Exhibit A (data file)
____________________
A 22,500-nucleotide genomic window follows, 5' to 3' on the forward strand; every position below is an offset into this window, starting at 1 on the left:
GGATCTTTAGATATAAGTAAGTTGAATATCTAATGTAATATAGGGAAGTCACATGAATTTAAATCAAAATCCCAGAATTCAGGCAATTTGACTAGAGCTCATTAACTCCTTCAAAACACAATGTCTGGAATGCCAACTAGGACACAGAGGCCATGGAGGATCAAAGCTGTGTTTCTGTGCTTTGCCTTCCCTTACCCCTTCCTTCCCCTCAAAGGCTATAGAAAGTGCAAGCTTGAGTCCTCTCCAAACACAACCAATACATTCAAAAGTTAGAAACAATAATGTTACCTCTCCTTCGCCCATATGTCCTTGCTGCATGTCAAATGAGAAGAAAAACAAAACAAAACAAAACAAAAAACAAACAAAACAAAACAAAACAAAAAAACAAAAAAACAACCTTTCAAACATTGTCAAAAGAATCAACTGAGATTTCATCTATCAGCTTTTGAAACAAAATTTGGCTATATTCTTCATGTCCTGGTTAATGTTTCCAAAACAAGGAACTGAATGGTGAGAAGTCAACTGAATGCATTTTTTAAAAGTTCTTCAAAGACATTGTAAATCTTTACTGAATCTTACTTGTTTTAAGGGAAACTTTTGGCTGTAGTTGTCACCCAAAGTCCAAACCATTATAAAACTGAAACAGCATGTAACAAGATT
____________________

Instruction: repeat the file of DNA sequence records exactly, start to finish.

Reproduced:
A 22,500-nucleotide genomic window follows, 5' to 3' on the forward strand; every position below is an offset into this window, starting at 1 on the left:
GGATCTTTAGATATAAGTAAGTTGAATATCTAATGTAATATAGGGAAGTCACATGAATTTAAATCAAAATCCCAGAATTCAGGCAATTTGACTAGAGCTCATTAACTCCTTCAAAACACAATGTCTGGAATGCCAACTAGGACACAGAGGCCATGGAGGATCAAAGCTGTGTTTCTGTGCTTTGCCTTCCCTTACCCCTTCCTTCCCCTCAAAGGCTATAGAAAGTGCAAGCTTGAGTCCTCTCCAAACACAACCAATACATTCAAAAGTTAGAAACAATAATGTTACCTCTCCTTCGCCCATATGTCCTTGCTGCATGTCAAATGAGAAGAAAAACAAAACAAAACAAAACAAAAAACAAACAAAACAAAACAAAACAAAAAAACAAAAAAACAACCTTTCAAACATTGTCAAAAGAATCAACTGAGATTTCATCTATCAGCTTTTGAAACAAAATTTGGCTATATTCTTCATGTCCTGGTTAATGTTTCCAAAACAAGGAACTGAATGGTGAGAAGTCAACTGAATGCATTTTTTAAAAGTTCTTCAAAGACATTGTAAATCTTTACTGAATCTTACTTGTTTTAAGGGAAACTTTTGGCTGTAGTTGTCACCCAAAGTCCAAACCATTATAAAACTGAAACAGCATGTAACAAGATT